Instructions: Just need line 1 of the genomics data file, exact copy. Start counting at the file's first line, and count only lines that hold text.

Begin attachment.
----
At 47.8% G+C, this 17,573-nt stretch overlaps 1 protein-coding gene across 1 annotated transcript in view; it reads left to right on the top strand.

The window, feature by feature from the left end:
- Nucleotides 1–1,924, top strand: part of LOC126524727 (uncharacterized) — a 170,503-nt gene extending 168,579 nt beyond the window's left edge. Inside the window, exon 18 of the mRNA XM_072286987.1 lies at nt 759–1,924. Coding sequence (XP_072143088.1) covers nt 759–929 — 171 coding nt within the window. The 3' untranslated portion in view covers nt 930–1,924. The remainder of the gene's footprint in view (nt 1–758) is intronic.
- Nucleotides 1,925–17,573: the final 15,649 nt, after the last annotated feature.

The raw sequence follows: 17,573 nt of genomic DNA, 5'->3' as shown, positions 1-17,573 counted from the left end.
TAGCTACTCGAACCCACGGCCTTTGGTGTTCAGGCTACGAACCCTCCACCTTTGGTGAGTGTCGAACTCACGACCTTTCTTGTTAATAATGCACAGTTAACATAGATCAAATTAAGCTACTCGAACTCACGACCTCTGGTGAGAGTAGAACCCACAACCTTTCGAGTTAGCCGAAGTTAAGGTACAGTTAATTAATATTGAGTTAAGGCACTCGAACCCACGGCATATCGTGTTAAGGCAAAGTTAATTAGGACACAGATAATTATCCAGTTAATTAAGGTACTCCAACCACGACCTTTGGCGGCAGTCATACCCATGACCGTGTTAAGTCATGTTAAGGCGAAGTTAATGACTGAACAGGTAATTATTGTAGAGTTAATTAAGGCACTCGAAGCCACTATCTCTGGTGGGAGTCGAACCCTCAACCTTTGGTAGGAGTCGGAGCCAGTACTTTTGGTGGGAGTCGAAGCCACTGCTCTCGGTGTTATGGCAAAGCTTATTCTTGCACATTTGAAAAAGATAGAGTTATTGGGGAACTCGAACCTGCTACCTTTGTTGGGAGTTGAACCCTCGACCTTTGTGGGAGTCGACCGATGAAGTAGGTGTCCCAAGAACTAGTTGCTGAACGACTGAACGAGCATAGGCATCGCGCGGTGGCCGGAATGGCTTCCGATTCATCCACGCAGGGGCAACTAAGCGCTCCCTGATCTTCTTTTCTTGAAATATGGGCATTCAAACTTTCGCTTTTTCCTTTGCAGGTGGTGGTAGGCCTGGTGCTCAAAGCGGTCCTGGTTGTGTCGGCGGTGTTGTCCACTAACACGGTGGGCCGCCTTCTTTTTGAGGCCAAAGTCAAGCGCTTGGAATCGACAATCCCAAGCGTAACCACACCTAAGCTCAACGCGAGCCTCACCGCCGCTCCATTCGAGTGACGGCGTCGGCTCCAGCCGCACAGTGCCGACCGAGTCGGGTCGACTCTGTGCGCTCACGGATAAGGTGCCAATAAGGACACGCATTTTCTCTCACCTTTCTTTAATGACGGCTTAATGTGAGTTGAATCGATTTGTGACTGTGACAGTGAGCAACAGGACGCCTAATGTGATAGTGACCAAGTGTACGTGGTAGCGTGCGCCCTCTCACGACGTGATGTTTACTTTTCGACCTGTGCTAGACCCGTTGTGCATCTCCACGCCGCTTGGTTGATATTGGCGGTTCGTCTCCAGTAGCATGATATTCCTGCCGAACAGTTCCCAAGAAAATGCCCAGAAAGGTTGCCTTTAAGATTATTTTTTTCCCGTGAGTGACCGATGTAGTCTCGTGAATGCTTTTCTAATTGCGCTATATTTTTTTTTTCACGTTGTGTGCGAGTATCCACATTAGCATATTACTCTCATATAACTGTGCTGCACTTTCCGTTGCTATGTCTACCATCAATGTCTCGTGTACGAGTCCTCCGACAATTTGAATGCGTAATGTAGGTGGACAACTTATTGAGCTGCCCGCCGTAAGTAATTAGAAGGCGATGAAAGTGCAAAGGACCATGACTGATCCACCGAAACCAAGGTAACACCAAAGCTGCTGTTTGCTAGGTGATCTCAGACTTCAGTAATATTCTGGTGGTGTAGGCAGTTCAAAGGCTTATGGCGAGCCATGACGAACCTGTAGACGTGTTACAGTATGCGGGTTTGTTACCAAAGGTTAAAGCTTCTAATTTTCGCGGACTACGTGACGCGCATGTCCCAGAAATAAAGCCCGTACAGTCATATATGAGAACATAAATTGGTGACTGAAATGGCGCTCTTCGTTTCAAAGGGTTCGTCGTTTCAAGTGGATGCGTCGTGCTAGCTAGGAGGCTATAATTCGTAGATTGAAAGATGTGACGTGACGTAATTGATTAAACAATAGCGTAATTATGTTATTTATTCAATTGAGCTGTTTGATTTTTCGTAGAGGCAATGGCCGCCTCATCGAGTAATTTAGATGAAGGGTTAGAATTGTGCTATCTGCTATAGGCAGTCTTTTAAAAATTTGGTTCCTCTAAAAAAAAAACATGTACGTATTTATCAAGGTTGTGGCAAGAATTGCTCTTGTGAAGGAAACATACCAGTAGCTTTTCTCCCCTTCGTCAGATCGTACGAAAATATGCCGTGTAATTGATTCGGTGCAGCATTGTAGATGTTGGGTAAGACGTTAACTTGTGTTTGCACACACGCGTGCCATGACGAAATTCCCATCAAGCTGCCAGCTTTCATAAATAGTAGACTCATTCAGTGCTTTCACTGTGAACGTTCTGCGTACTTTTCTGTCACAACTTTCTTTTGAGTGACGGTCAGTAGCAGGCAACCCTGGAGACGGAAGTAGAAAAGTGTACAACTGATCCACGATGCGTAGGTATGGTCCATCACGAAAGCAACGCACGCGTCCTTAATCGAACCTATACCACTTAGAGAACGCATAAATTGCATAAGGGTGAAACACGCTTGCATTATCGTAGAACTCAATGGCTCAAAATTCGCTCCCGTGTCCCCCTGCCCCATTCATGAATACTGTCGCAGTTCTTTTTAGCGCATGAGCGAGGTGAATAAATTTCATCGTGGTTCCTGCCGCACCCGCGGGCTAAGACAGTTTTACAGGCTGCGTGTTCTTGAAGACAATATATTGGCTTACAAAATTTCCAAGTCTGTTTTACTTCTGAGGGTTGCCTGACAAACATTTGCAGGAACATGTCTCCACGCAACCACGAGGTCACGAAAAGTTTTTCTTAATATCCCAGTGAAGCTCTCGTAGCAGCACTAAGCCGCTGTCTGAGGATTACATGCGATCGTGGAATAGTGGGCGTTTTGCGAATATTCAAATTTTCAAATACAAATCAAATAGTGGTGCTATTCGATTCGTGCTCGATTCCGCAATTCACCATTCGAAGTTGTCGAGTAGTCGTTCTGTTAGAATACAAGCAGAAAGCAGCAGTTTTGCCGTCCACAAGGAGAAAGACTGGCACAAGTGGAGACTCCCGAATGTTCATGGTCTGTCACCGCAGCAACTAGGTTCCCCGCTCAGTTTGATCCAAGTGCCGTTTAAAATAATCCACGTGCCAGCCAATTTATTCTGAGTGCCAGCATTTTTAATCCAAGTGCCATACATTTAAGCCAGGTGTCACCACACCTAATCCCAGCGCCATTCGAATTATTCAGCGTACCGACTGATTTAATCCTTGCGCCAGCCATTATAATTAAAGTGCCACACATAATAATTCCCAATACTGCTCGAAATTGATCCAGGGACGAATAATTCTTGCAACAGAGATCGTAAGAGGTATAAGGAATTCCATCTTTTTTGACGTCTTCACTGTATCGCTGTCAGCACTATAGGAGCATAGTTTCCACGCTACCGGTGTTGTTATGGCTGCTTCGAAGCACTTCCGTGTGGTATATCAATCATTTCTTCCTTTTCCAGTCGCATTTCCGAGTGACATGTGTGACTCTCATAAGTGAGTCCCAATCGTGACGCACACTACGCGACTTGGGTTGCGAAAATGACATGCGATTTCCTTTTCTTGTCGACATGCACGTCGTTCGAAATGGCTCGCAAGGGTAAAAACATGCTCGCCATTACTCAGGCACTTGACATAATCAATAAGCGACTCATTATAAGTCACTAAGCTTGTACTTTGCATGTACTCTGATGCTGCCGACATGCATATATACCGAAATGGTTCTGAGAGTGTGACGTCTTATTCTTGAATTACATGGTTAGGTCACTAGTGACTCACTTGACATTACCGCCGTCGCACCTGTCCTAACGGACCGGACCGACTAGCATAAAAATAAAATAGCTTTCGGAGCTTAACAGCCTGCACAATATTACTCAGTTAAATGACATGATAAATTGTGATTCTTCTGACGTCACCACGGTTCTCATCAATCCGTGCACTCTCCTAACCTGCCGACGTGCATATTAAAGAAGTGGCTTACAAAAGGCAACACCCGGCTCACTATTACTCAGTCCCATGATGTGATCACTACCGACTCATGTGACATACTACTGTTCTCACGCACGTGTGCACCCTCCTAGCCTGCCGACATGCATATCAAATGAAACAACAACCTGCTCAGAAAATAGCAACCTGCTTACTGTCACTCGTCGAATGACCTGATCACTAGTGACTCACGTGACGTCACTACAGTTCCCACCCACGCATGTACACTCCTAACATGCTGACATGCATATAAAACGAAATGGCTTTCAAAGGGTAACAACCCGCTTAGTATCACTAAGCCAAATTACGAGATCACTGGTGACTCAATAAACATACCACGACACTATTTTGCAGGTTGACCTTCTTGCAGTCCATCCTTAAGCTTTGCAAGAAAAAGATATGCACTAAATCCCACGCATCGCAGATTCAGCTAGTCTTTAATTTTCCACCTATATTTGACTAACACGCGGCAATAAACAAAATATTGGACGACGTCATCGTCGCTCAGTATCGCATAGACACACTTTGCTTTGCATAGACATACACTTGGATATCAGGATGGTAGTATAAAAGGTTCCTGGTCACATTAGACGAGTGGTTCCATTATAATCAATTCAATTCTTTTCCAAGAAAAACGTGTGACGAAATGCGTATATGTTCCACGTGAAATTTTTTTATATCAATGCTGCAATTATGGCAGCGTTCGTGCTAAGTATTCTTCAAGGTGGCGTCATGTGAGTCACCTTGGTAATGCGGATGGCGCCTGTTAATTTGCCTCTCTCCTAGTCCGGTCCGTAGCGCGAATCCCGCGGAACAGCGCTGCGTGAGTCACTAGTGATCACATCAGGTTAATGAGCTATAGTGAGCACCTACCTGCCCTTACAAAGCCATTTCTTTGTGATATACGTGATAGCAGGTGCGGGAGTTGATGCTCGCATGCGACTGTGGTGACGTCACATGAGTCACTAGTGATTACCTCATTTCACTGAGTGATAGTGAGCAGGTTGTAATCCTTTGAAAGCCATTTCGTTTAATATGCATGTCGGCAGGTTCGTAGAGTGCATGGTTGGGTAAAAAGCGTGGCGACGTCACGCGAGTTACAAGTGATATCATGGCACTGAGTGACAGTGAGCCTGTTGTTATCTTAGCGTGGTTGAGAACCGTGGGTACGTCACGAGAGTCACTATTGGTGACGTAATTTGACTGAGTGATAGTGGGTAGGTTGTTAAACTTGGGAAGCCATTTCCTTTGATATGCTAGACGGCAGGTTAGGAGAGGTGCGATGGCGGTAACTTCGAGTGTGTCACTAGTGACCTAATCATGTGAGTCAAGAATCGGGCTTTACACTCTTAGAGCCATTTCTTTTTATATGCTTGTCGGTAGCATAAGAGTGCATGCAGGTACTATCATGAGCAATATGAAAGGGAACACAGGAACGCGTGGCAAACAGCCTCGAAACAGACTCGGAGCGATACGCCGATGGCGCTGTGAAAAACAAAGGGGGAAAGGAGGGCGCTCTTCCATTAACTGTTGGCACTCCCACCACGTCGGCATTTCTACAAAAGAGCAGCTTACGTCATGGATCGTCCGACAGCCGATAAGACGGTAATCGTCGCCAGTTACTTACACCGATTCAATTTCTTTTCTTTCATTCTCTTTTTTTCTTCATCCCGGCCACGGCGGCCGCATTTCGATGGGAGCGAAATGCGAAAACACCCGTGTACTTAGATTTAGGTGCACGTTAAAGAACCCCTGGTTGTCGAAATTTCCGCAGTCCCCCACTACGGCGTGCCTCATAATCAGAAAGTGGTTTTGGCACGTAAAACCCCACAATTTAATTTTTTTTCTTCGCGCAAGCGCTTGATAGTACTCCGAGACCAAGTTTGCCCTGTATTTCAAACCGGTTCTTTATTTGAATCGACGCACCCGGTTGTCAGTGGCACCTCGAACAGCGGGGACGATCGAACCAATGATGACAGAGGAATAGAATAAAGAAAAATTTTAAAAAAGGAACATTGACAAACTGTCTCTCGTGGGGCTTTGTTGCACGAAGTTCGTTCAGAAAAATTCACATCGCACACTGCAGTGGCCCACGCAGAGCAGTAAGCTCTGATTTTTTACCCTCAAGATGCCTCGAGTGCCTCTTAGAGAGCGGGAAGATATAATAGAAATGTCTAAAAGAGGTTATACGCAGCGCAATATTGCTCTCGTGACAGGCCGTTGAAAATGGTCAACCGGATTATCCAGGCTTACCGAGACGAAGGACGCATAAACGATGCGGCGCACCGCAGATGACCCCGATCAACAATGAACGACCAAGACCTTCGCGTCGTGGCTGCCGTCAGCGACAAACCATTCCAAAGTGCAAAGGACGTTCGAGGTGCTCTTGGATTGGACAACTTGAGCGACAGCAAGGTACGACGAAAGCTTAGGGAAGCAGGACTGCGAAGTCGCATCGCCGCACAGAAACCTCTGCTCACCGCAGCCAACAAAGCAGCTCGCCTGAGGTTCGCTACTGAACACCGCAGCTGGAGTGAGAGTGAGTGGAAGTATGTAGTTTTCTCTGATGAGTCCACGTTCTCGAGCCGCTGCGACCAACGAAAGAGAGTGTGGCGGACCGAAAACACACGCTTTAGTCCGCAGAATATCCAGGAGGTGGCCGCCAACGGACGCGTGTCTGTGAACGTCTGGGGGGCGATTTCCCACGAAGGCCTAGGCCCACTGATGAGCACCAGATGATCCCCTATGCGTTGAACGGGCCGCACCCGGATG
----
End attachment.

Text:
At 47.8% G+C, this 17,573-nt stretch overlaps 1 protein-coding gene across 1 annotated transcript in view; it reads left to right on the top strand.